Hot questions for Operating Hashmap in Guava

Top 10 Java Open Source / Guava / Operating Hashmap

builder for HashMap

Question: Guava provides us with great factory methods for Java types, such as Maps.newHashMap().

But are there also builders for java Maps?

HashMap<String,Integer> m = Maps.BuildHashMap.

Answer: Since Java 9 Map interface contains:

  1. Map.of(k1,v1, k2,v2, ..)
  2. Map.ofEntries(Map.entry(k1,v1), Map.entry(k2,v2), ..)

Limitations of those factory methods are that they:

  1. can't hold nulls as keys and/or values
  2. produce immutable maps

If we need mutable map (like HashMap) we can use its copy-constructor and let it copy content of map created via Map.of(..)

Map<Integer, String> map = new HashMap<>( Map.of(1,"a", 2,"b", 3,"c") );

ImmutableMap.of() workaround for HashMap in Maps?

Question: There are utility methods to create ImmutableMap like Immutable.of(Key, value) and its overload.

But such methods don't exist for HashMap or LinkedHashMap in Maps class.

Is there any better way to do this or Guava assumes such a map is always a constant map and ImmutableMap is best option to go with and don't need to provide a utility for HashMap.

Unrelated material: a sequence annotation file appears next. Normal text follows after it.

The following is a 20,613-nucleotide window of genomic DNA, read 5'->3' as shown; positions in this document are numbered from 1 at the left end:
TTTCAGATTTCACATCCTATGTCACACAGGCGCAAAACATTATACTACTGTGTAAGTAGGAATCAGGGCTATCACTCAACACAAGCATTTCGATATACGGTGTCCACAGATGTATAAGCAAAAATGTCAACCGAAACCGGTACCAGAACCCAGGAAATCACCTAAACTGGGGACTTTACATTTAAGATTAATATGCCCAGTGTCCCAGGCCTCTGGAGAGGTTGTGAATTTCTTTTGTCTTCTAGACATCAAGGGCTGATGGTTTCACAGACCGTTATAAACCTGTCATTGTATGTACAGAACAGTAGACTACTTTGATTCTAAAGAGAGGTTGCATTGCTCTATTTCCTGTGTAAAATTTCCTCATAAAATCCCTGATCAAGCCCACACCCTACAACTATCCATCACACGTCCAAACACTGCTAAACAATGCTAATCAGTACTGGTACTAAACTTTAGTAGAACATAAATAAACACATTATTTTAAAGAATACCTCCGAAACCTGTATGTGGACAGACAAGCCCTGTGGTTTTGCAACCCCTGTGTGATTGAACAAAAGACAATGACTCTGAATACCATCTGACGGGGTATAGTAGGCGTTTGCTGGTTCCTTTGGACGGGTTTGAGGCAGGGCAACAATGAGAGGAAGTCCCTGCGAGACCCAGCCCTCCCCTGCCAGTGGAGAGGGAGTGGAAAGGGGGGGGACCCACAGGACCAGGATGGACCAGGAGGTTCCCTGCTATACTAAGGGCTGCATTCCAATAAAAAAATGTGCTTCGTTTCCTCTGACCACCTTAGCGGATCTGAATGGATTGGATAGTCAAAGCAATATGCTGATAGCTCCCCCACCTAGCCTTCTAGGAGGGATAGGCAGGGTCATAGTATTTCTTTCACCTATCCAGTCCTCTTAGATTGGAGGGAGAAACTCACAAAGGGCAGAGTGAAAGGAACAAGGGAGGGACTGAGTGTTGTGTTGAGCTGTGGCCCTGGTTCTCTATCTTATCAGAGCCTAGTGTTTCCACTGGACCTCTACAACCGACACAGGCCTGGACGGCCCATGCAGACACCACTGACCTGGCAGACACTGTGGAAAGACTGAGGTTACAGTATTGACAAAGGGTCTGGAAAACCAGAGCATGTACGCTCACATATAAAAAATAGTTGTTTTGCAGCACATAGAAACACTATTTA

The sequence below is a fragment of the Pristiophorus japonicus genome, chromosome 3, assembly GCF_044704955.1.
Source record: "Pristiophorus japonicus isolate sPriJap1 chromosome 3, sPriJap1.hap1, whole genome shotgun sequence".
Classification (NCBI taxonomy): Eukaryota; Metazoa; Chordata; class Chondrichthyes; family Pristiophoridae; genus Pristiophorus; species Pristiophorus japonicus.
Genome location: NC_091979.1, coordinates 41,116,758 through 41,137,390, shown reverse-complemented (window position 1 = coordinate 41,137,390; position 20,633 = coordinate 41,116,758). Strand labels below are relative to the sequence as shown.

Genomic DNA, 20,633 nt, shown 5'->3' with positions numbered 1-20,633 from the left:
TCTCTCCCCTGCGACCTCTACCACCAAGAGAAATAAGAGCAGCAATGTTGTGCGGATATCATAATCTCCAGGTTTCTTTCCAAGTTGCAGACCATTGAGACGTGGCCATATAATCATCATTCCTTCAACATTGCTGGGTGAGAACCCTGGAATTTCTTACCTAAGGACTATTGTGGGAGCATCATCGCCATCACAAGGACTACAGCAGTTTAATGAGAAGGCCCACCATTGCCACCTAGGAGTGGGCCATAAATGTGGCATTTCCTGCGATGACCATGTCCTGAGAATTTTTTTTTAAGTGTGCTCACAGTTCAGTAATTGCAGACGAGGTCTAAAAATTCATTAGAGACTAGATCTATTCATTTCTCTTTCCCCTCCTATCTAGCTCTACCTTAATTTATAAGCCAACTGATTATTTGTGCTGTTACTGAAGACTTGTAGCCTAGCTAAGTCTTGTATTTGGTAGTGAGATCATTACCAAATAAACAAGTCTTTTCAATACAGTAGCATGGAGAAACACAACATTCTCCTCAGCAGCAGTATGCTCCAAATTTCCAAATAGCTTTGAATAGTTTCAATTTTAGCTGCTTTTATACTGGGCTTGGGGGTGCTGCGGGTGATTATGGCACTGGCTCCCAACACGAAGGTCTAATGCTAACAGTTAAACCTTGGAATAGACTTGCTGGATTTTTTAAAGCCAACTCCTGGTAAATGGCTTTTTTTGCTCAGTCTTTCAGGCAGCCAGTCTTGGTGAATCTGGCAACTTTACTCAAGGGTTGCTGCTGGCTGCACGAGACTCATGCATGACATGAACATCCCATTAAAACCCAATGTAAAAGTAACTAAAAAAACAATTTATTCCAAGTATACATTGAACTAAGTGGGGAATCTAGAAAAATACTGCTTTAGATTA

Answer: Why would you want those for a regular HashMap or LinkedHashMap? You can just do this:

Map<String, Object> map = Maps.newHashMap();
map.put(key, value);

The thing with ImmutableMap is that it is a little bit more cumbersome to create; you first need to make a Builder, then put the key-value pairs in the builder and then call build() on it to create your ImmutableMap. The ImmutableMap.of() method makes it shorter to write if you want to create an ImmutableMap with a single key-value pair.

Consider what you'd have to write if you wouldn't use the ImmutableMap.of() method:

ImmutableMap<String, Object> map = ImmutableMap.builder()
    .put(key, value);

What is difference between HashMap and HashMultimap

Question: I see many examples about multimap but did not understand why Google Gauva is different?

Multimap<Integer, Set<String>> option4 = HashMultimap.create(); // Gauva

Map<Integer, Set<String>> opt = new HashMap<Integer, Set<String>>(); //Core Java